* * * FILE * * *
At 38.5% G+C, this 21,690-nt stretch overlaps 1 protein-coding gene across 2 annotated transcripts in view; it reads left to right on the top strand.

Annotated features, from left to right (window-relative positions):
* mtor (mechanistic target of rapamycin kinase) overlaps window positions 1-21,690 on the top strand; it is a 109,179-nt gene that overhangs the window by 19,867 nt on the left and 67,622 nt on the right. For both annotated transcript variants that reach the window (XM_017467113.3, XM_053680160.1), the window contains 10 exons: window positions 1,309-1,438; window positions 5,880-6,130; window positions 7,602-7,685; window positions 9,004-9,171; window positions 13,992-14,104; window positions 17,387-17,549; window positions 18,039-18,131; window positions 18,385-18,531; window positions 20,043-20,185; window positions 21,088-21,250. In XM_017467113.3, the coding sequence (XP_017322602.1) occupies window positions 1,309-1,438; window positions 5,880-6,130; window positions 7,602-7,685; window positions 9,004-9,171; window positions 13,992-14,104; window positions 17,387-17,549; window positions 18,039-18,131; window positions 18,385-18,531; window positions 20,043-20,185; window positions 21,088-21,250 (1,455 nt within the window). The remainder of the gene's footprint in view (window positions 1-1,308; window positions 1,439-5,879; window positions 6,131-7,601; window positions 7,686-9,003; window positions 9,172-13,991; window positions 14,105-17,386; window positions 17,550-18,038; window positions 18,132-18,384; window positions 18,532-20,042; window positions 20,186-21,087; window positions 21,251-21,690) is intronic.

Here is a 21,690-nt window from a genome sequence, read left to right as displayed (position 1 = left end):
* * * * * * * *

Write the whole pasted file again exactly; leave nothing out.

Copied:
At 38.5% G+C, this 21,690-nt stretch overlaps 1 protein-coding gene across 2 annotated transcripts in view; it reads left to right on the top strand.

Annotated features, from left to right (window-relative positions):
* mtor (mechanistic target of rapamycin kinase) overlaps window positions 1-21,690 on the top strand; it is a 109,179-nt gene that overhangs the window by 19,867 nt on the left and 67,622 nt on the right. For both annotated transcript variants that reach the window (XM_017467113.3, XM_053680160.1), the window contains 10 exons: window positions 1,309-1,438; window positions 5,880-6,130; window positions 7,602-7,685; window positions 9,004-9,171; window positions 13,992-14,104; window positions 17,387-17,549; window positions 18,039-18,131; window positions 18,385-18,531; window positions 20,043-20,185; window positions 21,088-21,250. In XM_017467113.3, the coding sequence (XP_017322602.1) occupies window positions 1,309-1,438; window positions 5,880-6,130; window positions 7,602-7,685; window positions 9,004-9,171; window positions 13,992-14,104; window positions 17,387-17,549; window positions 18,039-18,131; window positions 18,385-18,531; window positions 20,043-20,185; window positions 21,088-21,250 (1,455 nt within the window). The remainder of the gene's footprint in view (window positions 1-1,308; window positions 1,439-5,879; window positions 6,131-7,601; window positions 7,686-9,003; window positions 9,172-13,991; window positions 14,105-17,386; window positions 17,550-18,038; window positions 18,132-18,384; window positions 18,532-20,042; window positions 20,186-21,087; window positions 21,251-21,690) is intronic.

Here is a 21,690-nt window from a genome sequence, read left to right as displayed (position 1 = left end):